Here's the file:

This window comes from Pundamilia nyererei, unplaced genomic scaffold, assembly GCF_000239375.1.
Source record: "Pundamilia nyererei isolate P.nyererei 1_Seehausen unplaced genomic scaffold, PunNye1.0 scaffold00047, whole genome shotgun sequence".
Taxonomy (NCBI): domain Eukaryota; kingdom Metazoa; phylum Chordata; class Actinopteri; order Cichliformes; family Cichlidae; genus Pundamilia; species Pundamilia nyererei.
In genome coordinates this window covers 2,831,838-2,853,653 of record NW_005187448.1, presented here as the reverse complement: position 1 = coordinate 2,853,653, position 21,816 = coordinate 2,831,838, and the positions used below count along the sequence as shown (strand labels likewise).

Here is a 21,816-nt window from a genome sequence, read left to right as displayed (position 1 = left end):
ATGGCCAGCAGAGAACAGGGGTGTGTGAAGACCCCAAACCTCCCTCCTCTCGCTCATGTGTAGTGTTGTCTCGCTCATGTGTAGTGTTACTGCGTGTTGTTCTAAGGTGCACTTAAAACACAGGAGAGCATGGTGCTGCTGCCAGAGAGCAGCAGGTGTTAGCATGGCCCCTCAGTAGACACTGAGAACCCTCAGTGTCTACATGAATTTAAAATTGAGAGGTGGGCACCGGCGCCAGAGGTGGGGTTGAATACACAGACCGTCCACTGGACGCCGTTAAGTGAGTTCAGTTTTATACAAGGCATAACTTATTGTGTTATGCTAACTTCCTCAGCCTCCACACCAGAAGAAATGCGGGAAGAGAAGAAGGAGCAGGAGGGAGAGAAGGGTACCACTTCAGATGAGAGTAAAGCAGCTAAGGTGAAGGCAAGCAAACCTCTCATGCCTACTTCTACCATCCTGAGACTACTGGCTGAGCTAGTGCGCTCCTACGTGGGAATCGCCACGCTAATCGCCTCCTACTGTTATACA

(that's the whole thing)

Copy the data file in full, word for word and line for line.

This window comes from Pundamilia nyererei, unplaced genomic scaffold, assembly GCF_000239375.1.
Source record: "Pundamilia nyererei isolate P.nyererei 1_Seehausen unplaced genomic scaffold, PunNye1.0 scaffold00047, whole genome shotgun sequence".
Taxonomy (NCBI): domain Eukaryota; kingdom Metazoa; phylum Chordata; class Actinopteri; order Cichliformes; family Cichlidae; genus Pundamilia; species Pundamilia nyererei.
In genome coordinates this window covers 2,831,838-2,853,653 of record NW_005187448.1, presented here as the reverse complement: position 1 = coordinate 2,853,653, position 21,816 = coordinate 2,831,838, and the positions used below count along the sequence as shown (strand labels likewise).

Here is a 21,816-nt window from a genome sequence, read left to right as displayed (position 1 = left end):
ATGGCCAGCAGAGAACAGGGGTGTGTGAAGACCCCAAACCTCCCTCCTCTCGCTCATGTGTAGTGTTGTCTCGCTCATGTGTAGTGTTACTGCGTGTTGTTCTAAGGTGCACTTAAAACACAGGAGAGCATGGTGCTGCTGCCAGAGAGCAGCAGGTGTTAGCATGGCCCCTCAGTAGACACTGAGAACCCTCAGTGTCTACATGAATTTAAAATTGAGAGGTGGGCACCGGCGCCAGAGGTGGGGTTGAATACACAGACCGTCCACTGGACGCCGTTAAGTGAGTTCAGTTTTATACAAGGCATAACTTATTGTGTTATGCTAACTTCCTCAGCCTCCACACCAGAAGAAATGCGGGAAGAGAAGAAGGAGCAGGAGGGAGAGAAGGGTACCACTTCAGATGAGAGTAAAGCAGCTAAGGTGAAGGCAAGCAAACCTCTCATGCCTACTTCTACCATCCTGAGACTACTGGCTGAGCTAGTGCGCTCCTACGTGGGAATCGCCACGCTAATCGCCTCCTACTGTTATACA